The Forest's mosaic of different habitats provides the wildlife corridors which Ms Greer advocates to enable species to move freely through the countryside. In fact, the Forest has a Special Areas of Conservation (SAC) designation encompassing the 1,300ha of Breck type open grassland within it, managed for its rare wildlife by the Forestry Commission in partnership with conservation organisations.
Beneath the trees are prehistoric flint mines, Bronze Age burial mounds; probably the most extensive medieval warrening archaeology anywhere; gunflint mines and first and second world war sites. It was the planting of the Forest from the 1920s that protected this historic landscape; on adjacent farmland, it has been ploughed out.
Thetford Forest is the third most visited attraction in the region with over 1.5 million visitors annually. It is a significant open access space in East Anglia and attracts regular visitors within a fifty mile radius who come to enjoy the varied outdoor recreation opportunities it offers. How can Ms Greer justify the loss of the largest lowland pine forest in the country which has a proven record for delivering for timber production, wildlife and people?
Since public opinion forced the Government to abandon its plan to sell off our forests and woods in 2013, Friends of Thetford Forest has lobbied for a Public Forest Estate protected by law. It clearly needs to continue its campaign so that future generations can enjoy and benefit from Thetford Forest.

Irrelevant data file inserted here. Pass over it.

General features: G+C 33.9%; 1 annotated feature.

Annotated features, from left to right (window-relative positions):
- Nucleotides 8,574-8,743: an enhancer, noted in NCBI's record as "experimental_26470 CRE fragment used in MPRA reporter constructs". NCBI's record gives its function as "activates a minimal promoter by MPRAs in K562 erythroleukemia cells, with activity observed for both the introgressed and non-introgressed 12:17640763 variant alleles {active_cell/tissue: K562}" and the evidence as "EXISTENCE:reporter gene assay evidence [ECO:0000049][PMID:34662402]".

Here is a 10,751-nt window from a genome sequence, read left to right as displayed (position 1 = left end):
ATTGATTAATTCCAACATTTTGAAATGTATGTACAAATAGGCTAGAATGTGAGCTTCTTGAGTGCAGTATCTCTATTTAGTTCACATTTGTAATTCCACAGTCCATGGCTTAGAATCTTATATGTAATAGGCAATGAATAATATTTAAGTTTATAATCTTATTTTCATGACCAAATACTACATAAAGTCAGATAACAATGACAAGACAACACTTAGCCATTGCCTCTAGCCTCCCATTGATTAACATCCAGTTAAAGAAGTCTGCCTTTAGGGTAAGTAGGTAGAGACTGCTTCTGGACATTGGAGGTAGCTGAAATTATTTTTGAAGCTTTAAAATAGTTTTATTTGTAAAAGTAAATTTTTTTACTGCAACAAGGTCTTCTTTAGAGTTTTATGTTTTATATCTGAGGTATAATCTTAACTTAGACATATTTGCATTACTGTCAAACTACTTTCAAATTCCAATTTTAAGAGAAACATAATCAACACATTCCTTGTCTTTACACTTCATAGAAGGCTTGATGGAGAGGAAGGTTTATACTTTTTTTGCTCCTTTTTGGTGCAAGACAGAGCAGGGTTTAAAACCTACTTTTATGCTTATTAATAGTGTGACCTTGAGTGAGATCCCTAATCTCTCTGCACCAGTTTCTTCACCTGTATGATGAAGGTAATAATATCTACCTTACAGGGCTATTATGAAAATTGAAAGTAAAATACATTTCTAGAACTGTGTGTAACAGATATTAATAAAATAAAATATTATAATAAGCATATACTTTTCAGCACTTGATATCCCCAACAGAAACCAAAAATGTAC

FFriends of Thetford Forest (FoTF) is a voluntary organisation set up in 1995 to help increase understanding, knowledge and enjoyment of the Forest Park and to encourage the involvement and support of the community in its development. It has a membership of one thousand, three hundred and nine corporate members. Friends’ gives over 4000 volunteer hours annually to help conservation of wildlife; improve access for everyone; undertake archaeology projects and help the Forestry Commission at events.
Please contact Anne Mason, Chair of Friends of Thetford Forest, in connection with this Press Release.